Politics of Shame in Ireland Leaves Lasting Legacy on Lone Parents
Trinity Long Room Hub Visiting Research Fellow Dr Clara Fischer looks at the ongoing impact of the ‘politics of shame’ on women in Ireland.
‘We still see a gendered shaming of women in relation to reproduction, particularly in Ireland.’ Dr Fischer’s current research project includes a case study of the Magdalen laundries and looks at how the politics of shame has had a lasting impact on our society’s approach to reproduction and lone parenting.
A graduate of Trinity College Dublin and currently a UCD Philosophy Teaching and Research Fellow, Dr Fischer spent her two week fellowship in May 2016 completing her research project ‘Re-visioning Affective Politics and Democracy: Beyond a Politics of Shame’.
The project is part of a larger book project tentatively titled The Politics of Emotion: Gender, Shame, and Containment in 20th Century Ireland, which will add significantly to current debates in feminist theory, political philosophy, ethics, and moral psychology. Moreover, the monograph constitutes the first philosophical treatment of women’s experiences in Magdalen asylums, and uniquely positions these experiences relative to wider concerns regarding democratic representation and embodiment.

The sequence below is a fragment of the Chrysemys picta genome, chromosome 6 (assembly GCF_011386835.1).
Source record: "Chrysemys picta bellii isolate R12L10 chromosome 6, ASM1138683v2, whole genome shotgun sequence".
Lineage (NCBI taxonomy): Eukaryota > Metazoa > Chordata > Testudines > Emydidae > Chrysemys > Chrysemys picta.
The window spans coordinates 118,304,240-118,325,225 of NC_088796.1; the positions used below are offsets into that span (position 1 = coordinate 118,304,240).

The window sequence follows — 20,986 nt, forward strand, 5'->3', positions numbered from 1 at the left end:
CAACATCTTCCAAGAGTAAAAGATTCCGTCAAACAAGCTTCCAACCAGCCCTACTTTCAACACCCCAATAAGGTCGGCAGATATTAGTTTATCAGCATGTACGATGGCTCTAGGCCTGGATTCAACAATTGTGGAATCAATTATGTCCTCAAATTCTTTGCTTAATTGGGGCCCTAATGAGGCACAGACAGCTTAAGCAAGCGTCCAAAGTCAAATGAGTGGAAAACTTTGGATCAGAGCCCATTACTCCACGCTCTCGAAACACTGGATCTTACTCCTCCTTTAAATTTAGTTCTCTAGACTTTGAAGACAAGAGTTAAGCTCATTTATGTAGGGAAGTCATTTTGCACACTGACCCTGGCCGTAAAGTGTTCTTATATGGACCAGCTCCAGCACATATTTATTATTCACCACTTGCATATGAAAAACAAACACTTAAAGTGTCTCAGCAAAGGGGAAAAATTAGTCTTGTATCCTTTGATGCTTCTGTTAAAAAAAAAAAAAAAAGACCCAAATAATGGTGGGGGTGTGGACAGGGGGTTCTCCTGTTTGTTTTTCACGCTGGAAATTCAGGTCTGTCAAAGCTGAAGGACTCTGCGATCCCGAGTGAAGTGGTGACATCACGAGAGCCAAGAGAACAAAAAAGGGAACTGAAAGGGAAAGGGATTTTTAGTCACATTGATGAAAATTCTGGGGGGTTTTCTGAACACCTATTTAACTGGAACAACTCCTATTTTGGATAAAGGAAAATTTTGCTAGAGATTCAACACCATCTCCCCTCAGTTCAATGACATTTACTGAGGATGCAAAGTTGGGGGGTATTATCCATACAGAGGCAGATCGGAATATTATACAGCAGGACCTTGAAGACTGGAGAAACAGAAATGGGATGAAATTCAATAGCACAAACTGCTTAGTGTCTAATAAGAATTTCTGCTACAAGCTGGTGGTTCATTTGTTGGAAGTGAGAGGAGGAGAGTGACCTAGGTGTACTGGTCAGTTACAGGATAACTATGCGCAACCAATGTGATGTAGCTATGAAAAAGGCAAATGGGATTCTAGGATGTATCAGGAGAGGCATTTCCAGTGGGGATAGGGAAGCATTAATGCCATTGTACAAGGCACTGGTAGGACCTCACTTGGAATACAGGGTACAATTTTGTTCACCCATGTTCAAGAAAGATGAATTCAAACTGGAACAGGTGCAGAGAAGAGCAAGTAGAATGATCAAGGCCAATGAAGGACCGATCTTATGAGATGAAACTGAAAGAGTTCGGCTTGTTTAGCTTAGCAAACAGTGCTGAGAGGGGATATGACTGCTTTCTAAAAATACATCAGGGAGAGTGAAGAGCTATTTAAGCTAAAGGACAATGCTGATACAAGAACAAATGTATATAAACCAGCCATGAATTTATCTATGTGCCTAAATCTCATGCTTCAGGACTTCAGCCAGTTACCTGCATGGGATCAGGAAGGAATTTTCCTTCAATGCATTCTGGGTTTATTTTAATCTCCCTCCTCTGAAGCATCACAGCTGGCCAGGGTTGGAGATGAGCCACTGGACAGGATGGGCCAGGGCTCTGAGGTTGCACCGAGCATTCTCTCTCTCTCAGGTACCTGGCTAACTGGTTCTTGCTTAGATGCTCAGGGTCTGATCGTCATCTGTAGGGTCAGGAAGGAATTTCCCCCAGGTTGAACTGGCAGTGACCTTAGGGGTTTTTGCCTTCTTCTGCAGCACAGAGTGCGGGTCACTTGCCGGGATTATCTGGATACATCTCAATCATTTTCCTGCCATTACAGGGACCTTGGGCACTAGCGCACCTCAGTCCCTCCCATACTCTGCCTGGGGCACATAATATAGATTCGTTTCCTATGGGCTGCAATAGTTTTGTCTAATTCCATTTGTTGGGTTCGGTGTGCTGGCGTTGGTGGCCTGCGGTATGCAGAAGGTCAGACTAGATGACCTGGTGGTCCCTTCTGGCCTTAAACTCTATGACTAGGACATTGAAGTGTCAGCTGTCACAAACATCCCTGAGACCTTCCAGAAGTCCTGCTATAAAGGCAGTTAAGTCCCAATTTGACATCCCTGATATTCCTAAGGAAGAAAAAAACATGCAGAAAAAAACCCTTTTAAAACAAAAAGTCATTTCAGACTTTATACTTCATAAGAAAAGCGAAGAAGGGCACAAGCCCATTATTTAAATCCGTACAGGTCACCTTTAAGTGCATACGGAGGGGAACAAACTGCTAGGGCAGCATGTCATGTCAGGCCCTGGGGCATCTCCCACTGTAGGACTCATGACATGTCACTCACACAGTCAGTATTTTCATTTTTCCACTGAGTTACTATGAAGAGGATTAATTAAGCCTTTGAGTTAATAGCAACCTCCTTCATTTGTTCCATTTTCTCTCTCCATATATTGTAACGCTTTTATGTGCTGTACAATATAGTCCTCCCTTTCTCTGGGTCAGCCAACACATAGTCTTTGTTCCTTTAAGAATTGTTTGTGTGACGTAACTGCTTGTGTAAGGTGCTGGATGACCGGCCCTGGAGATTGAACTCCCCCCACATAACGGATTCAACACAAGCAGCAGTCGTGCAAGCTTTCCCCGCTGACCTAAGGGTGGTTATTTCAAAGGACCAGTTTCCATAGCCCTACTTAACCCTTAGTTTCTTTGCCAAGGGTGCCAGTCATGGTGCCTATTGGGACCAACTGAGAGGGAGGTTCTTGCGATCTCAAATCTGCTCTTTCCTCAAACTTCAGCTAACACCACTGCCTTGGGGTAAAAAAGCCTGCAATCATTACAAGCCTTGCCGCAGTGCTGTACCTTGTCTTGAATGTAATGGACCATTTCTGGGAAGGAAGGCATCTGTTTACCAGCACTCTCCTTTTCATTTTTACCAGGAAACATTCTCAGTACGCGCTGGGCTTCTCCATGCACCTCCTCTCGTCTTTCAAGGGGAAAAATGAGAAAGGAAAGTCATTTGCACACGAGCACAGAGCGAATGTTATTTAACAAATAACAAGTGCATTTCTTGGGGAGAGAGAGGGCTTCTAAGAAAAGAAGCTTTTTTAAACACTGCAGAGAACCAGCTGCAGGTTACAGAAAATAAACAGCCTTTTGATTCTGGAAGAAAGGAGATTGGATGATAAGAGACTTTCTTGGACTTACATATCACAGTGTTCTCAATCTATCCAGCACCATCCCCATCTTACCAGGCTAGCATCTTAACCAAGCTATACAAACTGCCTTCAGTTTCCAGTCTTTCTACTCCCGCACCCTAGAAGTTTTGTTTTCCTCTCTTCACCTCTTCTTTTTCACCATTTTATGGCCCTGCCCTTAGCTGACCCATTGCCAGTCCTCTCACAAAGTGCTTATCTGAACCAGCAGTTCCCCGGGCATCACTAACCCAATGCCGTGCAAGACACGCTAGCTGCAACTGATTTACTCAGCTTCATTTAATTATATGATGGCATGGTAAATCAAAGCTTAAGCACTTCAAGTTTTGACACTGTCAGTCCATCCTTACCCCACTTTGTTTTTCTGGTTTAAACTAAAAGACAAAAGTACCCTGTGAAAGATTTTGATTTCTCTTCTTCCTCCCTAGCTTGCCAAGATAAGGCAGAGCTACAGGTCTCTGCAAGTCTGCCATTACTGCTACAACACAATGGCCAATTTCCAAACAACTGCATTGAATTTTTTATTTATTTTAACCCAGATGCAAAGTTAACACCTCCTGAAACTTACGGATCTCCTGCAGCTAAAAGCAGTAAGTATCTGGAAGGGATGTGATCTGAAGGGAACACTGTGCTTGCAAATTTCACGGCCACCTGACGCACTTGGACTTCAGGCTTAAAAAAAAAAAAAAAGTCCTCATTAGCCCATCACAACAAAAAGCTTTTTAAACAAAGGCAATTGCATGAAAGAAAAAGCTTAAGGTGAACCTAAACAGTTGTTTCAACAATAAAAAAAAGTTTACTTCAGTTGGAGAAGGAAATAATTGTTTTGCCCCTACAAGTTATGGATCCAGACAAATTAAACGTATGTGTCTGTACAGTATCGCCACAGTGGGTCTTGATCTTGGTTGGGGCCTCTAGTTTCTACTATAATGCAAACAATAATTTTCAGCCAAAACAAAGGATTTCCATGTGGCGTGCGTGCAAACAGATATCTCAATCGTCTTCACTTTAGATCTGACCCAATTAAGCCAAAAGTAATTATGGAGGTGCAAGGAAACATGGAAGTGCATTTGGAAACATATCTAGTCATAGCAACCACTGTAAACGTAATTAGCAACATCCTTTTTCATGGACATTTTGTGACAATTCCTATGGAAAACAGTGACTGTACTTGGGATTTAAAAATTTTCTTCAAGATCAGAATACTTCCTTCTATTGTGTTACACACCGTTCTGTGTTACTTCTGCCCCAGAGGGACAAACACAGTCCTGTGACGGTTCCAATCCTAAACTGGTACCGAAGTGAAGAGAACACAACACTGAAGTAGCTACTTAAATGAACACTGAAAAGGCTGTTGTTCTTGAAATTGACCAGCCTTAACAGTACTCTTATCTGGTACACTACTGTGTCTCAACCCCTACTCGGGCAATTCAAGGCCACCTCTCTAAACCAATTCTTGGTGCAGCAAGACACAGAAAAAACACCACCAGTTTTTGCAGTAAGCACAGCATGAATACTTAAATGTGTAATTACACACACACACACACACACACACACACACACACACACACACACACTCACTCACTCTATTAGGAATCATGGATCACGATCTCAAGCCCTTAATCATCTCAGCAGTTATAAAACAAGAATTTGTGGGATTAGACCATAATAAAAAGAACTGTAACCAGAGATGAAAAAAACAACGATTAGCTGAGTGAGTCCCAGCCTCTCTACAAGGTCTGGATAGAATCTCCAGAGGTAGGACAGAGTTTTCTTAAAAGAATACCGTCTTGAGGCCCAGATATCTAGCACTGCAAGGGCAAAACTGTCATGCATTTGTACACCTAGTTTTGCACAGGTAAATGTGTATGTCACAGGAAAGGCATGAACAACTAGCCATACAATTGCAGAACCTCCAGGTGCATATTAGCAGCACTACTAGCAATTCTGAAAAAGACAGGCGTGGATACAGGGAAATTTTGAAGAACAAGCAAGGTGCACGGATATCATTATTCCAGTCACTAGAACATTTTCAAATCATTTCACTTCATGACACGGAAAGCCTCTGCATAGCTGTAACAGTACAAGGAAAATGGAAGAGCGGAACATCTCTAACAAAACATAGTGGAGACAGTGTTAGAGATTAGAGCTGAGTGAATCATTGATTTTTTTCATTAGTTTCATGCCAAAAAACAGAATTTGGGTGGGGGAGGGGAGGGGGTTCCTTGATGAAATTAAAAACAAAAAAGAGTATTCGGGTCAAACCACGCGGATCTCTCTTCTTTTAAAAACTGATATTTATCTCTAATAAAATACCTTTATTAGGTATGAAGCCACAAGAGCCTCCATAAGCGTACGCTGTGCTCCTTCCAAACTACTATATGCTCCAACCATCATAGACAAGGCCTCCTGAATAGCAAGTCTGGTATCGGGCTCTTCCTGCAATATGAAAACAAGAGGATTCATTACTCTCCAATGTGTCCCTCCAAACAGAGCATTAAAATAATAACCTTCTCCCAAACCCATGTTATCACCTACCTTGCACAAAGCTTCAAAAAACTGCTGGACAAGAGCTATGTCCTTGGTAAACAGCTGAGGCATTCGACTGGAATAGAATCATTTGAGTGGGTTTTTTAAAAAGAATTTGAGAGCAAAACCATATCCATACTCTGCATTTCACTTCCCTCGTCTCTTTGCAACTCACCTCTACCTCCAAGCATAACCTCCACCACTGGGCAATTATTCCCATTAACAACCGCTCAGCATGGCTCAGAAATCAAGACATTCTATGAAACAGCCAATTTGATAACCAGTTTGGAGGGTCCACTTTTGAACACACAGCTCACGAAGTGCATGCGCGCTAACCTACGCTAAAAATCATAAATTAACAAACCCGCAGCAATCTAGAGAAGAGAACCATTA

During her recent Fellow in Focus session at the Trinity Long Room Hub, Dr Fischer conversed with her former PhD supervisor Dr. Iain Atack, Head of the Confederal School of Religions, Peace Studies and Theology, about her research.
Historic Origins of Shame
Dr Fischer explained how both State and Church had a role in the systematic shaming of women in Ireland. Most recently, the ‘collusion’ between State and Church in the mass-institutionalisation of women was revealed by findings of the McAleese Report on the Magdalen laundries in 2013 (Report of the Inter-Departmental Committee to establish the facts of State involvement with the Magdalen Laundries). However, Dr. Fischer argues that institutionalisation was justified and maintained via the mobilisation of shame in post-colonial Ireland.